Kyle Lowry, after averaging 36.7 minutes per game in his first 68 games this season, played just 27 minutes in a win over the Hawks on Sunday. He’d played less only in a pair of blowout wins over the Jazz.
Cause for concern for the Raptors? Barely. It’s much more indicative of Toronto’s positive season.
Raptors fans can expect the star point guard, the team’s most important player, to continue to come out at unexpected times. He has a series of ailments, including a groin issue, that require a lighter workload for the moment.
“We want to win,” Raptors coach Dwane Casey said. “That’s the number one thing. But you’ve got to have healthy players. It’s a catch-22. You play DeMar [DeRozan] and Kyle for 38, 40, 42 minutes, and sooner or later it’s going to tell on them. It’s not a major revelation that we need to watch [their minutes], but at the same time, win. Winning trumps a lot.”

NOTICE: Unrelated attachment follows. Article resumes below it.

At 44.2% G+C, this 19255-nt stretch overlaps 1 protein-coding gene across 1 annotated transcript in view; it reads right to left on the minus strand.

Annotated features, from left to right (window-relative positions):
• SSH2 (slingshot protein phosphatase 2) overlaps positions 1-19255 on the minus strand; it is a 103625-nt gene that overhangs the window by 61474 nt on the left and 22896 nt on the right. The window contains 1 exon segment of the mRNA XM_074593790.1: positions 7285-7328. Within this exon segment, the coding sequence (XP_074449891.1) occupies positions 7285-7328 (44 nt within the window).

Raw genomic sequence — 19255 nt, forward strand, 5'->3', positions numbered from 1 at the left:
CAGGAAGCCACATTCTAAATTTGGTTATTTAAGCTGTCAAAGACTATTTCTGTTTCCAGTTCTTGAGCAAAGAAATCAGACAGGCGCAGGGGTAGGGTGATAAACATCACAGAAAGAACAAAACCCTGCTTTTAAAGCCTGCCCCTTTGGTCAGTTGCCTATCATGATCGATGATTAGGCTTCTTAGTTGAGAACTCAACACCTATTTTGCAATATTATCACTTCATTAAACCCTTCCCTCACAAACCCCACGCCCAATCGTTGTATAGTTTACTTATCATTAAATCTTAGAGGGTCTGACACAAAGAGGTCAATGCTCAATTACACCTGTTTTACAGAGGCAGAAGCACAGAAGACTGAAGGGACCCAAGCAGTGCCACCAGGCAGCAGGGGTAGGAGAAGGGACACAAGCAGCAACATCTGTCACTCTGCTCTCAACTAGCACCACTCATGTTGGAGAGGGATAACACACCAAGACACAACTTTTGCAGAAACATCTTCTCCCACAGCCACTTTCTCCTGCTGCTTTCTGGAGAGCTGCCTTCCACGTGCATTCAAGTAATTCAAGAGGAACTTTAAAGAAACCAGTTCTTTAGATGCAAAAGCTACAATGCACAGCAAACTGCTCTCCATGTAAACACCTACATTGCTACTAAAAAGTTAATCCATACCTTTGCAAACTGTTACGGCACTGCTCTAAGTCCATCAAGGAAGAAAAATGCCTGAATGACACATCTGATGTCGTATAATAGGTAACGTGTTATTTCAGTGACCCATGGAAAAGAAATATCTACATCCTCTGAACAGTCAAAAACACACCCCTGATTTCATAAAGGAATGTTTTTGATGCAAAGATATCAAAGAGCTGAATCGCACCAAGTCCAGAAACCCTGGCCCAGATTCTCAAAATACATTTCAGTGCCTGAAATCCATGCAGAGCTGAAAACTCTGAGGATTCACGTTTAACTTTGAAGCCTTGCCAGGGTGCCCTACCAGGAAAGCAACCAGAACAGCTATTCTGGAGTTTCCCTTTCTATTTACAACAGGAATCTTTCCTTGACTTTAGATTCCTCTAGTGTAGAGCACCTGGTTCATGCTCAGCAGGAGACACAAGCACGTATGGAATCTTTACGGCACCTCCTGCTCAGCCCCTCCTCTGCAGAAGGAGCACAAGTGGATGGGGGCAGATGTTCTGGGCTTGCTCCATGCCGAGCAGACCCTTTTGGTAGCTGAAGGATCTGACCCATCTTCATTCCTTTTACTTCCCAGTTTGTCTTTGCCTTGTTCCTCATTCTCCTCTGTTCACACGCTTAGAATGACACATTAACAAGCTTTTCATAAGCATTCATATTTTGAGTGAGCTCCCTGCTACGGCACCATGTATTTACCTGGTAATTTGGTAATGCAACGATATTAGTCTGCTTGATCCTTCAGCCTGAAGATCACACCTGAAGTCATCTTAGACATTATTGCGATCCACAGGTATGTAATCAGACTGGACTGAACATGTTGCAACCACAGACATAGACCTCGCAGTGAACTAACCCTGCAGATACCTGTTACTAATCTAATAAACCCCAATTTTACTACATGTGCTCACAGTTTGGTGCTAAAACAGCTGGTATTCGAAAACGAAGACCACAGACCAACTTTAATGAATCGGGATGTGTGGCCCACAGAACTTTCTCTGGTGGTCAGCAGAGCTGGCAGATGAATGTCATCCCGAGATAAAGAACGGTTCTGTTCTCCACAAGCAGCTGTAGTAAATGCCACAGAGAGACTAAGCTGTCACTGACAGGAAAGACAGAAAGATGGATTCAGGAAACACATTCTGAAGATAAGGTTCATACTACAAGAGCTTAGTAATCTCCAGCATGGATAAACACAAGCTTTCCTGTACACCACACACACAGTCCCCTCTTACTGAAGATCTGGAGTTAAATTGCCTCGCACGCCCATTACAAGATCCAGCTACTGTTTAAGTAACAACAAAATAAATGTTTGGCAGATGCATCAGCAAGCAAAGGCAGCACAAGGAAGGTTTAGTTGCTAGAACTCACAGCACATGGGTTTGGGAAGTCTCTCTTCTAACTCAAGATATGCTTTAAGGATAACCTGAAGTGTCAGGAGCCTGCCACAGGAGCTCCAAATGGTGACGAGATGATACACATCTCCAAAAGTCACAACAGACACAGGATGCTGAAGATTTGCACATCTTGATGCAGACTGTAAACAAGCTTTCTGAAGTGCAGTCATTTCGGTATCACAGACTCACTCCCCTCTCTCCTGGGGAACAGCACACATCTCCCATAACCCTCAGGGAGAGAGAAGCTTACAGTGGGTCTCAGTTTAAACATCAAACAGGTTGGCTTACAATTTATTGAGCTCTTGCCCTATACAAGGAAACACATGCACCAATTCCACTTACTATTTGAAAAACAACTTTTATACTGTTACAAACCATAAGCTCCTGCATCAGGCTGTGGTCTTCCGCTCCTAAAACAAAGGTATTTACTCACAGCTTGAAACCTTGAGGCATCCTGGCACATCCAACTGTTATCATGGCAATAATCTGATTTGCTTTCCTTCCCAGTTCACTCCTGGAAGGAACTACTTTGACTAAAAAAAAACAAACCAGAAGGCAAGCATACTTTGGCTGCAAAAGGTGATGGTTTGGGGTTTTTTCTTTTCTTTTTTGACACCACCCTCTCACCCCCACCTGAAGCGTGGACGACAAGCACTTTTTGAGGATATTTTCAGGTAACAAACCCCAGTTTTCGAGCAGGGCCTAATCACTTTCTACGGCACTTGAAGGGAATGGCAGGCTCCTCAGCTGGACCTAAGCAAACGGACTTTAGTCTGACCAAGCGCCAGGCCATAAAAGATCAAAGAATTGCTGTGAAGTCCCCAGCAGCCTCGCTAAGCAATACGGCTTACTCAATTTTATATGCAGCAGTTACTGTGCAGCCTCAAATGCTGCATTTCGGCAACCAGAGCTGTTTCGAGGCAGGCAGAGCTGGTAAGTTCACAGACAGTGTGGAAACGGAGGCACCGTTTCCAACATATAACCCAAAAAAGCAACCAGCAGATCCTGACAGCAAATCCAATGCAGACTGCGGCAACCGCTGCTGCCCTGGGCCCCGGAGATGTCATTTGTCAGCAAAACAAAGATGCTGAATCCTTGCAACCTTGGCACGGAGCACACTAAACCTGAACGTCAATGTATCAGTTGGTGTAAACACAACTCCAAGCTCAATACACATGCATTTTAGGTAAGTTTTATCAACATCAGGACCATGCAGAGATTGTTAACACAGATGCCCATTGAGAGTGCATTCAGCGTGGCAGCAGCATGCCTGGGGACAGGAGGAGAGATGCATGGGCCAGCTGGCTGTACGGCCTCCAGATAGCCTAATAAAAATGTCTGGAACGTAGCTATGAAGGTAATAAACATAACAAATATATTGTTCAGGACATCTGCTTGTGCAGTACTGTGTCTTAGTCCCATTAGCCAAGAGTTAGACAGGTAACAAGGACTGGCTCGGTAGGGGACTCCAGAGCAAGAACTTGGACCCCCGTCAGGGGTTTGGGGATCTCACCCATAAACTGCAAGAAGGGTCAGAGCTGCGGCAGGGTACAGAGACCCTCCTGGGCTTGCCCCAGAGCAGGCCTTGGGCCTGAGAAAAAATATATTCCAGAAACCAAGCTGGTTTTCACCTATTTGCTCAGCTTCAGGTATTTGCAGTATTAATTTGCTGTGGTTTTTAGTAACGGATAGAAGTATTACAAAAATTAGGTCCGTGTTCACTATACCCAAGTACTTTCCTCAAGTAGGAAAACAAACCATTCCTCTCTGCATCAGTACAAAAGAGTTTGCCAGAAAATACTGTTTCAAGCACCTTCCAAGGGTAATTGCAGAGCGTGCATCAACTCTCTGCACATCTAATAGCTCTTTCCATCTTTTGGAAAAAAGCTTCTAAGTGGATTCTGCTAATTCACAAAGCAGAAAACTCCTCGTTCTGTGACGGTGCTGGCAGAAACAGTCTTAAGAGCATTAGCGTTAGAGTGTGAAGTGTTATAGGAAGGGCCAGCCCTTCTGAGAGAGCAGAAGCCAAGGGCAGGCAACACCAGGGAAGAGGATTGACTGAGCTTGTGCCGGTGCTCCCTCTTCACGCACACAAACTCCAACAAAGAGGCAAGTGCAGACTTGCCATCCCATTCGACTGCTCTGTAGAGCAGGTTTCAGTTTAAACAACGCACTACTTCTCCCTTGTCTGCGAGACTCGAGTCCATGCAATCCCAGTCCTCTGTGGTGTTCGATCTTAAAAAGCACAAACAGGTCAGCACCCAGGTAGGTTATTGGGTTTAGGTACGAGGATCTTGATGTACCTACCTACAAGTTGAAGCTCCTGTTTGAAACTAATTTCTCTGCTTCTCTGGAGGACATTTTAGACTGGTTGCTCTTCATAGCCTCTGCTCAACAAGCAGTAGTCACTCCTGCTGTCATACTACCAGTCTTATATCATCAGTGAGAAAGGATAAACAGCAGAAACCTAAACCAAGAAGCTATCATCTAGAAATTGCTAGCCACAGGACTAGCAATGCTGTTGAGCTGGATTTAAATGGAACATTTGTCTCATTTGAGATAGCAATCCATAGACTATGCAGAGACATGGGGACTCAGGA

Resting players is always easier said than done for competitive coaches like Casey. He mostly followed his Sunday substitution pattern with Lowry in the first half against the Cavaliers yesterday, erring a bit toward playing the point guard more. But with the Raptors down 14 at halftime and trying come back – they fell just short in a 102-100 loss – Lowry played 18 second-half minutes.
DeRozan, who ranks third in the NBA with 38.4 minutes per game, hasn’t yet seen his playing time decrease.
The 39-31 Raptors are fourth in the Eastern Conference, 1.5 games ahead of the fifth-place Nets. In terms of team quality, very little separates the East’s 3-6 teams – the Bulls, Raptors, Nets and Wizards. But the top two teams in that group will get homecourt advantage in the first round, a significant factor.
Until Toronto has a little more margin over fifth place or Lowry’s injuries become more significant, his playing time will likely drop only so much.